Megan Marzec, who is facing death threats for calling out Israel’s slaughter in Gaza
after the university’s chancellor faced strong pressure from major donors objecting to Salaita’s tweets about Israel’s massive military campaign in Gaza, issued this warning: “As the Center for Constitutional Rights and other groups have been tracking, this is part of a nationwide, concerted effort by wealthy and well-organized groups to attack pro-Palestinian students and faculty and silence their speech. This risks creating a Palestinian exception to the First Amendment and to academic freedom.”
At Ohio University, we recently saw the disturbing reality of the different treatment accorded to pro-Israel, as opposed to pro-Palestinian views which supports Salaita’s statement. Read More at LobeLog
In this week’s entry at Souciant, I examine the implications of Israel’s heavy-handed, stupid and clumsy response to the intention of hundreds of activists to fly into Israel in order to join a Palestinian protest. The ironic thing is that Netanyahu trots out the standard “Israel is the region’s only democracy” argument to defend actions that both show how deeply flawed that democracy is and how seriously that democracy is threatened.
It is not easy being the Palestinian Centre for Human Rights in Gaza. It is impossible for them to issue any statement that doesn’t become instantly politicized. And, like many NGOs, their reports are often put in less than ideal contexts by the media.
Much like their counterparts — such as al-Haq in the West Bank and groups like B’Tselem and Gisha in Israel — their attempt to report on human rights and, to act as a watchdog on their own government while operating in an atmosphere where the Israeli occupation causes overarching human rights violations creates a difficult balancing act.
Logo of the Palestine Center for Human Rights, located in the Gaza Strip
But PCHR still is the best NGO source for the state of human rights in Gaza. True, it has little competition (though there is some, including B’Tselem’s fieldworkers in Gaza), but its reports have generally proven reliable—so much so, that their releases are often used by the Israeli right.
Today, the New York Times reported on a recent PCHR release, which criticized “members of the Palestinian resistance” for “stor[ing] explosives or to treat such explosives in locations close to populated areas.”
It is important to note that PCHR did not identify the “members of the resistance.” The Times, while scrupulously avoiding any statement that the PCHR statement is referring to Hamas, does say that “Israel has long accused Hamas and other groups of endangering Palestinian civilians by carrying out militant activities in densely populated areas.”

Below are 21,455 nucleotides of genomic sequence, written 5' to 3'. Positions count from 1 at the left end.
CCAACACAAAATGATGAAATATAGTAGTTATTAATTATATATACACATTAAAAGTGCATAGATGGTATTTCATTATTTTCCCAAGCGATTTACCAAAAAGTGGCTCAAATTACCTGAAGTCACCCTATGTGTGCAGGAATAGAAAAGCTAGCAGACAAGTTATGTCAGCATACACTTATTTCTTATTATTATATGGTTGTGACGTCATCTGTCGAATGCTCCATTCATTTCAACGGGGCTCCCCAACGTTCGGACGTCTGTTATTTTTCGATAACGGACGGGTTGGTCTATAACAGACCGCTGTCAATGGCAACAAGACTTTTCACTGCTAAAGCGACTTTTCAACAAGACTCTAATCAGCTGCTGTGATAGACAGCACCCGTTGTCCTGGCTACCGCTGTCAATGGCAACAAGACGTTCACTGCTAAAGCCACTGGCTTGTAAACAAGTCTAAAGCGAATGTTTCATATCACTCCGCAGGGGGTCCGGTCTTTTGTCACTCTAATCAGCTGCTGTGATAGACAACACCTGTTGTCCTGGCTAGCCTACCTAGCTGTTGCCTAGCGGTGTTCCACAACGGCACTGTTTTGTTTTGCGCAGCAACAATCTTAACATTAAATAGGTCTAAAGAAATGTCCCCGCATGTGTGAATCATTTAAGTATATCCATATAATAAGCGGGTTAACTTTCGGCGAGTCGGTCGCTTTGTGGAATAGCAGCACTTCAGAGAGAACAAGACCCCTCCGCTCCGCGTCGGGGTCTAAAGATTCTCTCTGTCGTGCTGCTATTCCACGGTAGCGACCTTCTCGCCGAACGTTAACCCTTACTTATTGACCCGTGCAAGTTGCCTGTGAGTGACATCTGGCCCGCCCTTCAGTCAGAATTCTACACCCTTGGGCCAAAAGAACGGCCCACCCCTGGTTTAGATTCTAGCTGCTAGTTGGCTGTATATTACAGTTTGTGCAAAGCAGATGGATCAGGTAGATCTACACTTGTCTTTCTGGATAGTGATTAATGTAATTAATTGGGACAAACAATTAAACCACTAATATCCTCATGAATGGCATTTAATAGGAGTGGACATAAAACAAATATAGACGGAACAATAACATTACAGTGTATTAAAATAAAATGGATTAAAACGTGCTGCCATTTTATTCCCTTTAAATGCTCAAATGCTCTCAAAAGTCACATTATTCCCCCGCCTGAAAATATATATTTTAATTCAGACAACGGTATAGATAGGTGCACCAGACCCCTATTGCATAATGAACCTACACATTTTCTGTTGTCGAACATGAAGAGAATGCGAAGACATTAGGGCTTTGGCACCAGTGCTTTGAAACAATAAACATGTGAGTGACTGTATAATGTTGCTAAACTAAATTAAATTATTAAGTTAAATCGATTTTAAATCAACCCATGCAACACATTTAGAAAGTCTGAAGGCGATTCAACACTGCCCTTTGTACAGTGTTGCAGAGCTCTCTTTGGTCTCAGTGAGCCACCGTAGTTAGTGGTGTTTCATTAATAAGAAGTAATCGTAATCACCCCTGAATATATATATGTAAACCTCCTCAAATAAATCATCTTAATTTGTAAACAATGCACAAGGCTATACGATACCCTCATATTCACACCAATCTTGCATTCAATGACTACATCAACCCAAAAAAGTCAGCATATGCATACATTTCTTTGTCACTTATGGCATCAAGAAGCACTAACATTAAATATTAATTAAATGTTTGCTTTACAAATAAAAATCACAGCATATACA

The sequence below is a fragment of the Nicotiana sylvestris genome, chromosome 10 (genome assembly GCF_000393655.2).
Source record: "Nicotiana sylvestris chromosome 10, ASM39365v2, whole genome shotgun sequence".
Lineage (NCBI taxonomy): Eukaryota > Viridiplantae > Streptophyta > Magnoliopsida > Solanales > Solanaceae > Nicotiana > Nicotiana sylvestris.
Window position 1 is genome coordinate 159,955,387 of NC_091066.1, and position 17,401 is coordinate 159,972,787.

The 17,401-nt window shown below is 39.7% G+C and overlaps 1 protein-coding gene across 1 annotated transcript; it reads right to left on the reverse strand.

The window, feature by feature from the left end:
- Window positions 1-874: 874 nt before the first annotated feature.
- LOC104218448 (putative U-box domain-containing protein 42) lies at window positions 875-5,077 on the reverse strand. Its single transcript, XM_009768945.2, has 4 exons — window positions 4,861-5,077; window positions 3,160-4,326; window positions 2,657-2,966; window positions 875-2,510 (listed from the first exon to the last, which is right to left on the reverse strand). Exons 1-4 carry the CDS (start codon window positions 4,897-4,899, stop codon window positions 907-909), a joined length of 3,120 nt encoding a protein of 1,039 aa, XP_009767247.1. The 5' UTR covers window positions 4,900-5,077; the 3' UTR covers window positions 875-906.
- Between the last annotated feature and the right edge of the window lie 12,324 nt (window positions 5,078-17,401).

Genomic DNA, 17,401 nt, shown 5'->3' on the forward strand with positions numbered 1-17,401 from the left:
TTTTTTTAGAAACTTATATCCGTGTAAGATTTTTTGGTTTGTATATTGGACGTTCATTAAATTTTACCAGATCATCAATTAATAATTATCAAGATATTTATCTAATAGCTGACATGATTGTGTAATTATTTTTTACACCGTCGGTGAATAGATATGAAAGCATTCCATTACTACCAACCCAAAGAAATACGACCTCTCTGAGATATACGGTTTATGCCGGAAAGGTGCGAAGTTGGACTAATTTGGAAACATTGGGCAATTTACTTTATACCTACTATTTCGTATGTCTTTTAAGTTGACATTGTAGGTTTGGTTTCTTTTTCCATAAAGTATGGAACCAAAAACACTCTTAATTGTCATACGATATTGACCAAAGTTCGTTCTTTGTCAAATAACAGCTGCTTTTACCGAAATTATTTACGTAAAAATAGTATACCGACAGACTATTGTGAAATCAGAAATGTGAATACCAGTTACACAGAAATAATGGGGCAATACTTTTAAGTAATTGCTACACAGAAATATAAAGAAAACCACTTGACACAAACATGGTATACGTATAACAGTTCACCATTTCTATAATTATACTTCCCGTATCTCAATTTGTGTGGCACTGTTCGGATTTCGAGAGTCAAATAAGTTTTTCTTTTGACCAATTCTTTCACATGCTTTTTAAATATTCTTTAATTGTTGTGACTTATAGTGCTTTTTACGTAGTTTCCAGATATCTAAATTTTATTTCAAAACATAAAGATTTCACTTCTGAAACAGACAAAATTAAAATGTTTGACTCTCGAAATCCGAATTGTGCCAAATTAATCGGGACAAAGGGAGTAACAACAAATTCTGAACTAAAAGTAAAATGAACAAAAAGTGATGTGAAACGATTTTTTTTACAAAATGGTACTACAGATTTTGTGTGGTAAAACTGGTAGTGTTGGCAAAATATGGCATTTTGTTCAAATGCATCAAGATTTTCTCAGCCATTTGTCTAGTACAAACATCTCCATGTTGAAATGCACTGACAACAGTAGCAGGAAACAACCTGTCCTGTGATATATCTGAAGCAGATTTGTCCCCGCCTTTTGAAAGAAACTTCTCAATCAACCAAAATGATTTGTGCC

A PCHR spokesman also noted that the Hamas government tried to shift blame for injuries to Gazan civilians that were clearly caused by Palestinian rockets onto Israel.
An unwitting reader of the Times article might infer that PCHR was implicitly accusing Hamas of being responsible for the weapons storage. The distinction there is an important one.
Storing weapons in civilian areas, or dangerously near civilians, carries two threats, both of which the people of Gaza have become intimately familiar with. One is that the weapons will accidentally discharge or misfire when used. The second is that Israel will target the area. Continue reading →
Israel has, in the past, conducted some reasonably credible investigations of itself. Sure, there is always an issue of credibility when a country investigates itself, and on many, maybe most, occasions (most recently, the investigations Israel launched into its own conduct in Operation Cast Lead) such investigations have been whitewashes designed to cover up, rather than seriously examine, Israeli misdeeds.
Still, there have been some counter-examples, such as the Kahan Commission, which investigated the Lebanon War and Sabra-Shatilla massacre of 1982-83 and the Or Commission which investigated the killings of 12 Palestinian citizens of Israel and one other Palestinian at the beginning of the second intifada. Both of these commissions faced obstacles (especially Or), and many were less than satisfied with their results (again, especially Or), but rare indeed is it that any country investigates itself as honestly as these two commissions did. That’s back-handed praise for Israel; it is more illustrative of how the United States in particular (since it has the most to investigate by far) does so poorly in this regard.
So I’m willing to give an Israeli commission a chance if it is not an obvious sham. The Turkel Commission, investigating the killing of nine people aboard the Mavi Marmara at the end of May, did not begin as an obvious sham. There was plenty of reason for skepticism (not the least of which is the consistency with which Israel has turned to such shams with regard to Gaza), but some seriousness was possible.
That benefit of the doubt has not been whittled away, but blown out of the water.
Several human rights groups were called to testify before the commission. But given the obvious hostility toward them expressed by the commission, the slim chance that the Turkel Commission would be at all serious is now down to none.